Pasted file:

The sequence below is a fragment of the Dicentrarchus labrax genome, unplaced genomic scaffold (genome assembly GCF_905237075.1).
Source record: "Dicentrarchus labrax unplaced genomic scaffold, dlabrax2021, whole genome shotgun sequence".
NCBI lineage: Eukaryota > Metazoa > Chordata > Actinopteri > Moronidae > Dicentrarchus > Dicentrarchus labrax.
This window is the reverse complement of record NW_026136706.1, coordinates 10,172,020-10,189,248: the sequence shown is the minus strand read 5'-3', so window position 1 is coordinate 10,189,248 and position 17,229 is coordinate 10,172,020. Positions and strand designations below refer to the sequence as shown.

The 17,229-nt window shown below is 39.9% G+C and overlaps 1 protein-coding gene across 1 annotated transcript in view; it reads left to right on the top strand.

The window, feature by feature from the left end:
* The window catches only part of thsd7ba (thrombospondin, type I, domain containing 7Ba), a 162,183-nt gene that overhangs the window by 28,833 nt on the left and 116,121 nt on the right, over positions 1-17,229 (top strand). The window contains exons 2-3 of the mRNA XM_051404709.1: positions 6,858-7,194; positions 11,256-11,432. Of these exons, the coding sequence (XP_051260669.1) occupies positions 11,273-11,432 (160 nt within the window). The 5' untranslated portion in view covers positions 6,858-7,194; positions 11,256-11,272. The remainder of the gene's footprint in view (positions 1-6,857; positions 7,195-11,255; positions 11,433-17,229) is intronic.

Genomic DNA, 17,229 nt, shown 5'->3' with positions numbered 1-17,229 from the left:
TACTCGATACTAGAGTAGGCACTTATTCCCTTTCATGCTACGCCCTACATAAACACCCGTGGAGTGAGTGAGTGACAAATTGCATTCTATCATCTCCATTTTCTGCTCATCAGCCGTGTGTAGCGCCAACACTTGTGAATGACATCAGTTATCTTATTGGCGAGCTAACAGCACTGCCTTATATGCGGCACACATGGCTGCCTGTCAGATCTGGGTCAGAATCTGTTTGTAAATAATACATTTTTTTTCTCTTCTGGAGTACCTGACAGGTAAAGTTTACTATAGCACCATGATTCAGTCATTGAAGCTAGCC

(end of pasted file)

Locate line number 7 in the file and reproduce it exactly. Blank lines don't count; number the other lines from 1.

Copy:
* The window catches only part of thsd7ba (thrombospondin, type I, domain containing 7Ba), a 162,183-nt gene that overhangs the window by 28,833 nt on the left and 116,121 nt on the right, over positions 1-17,229 (top strand). The window contains exons 2-3 of the mRNA XM_051404709.1: positions 6,858-7,194; positions 11,256-11,432. Of these exons, the coding sequence (XP_051260669.1) occupies positions 11,273-11,432 (160 nt within the window). The 5' untranslated portion in view covers positions 6,858-7,194; positions 11,256-11,272. The remainder of the gene's footprint in view (positions 1-6,857; positions 7,195-11,255; positions 11,433-17,229) is intronic.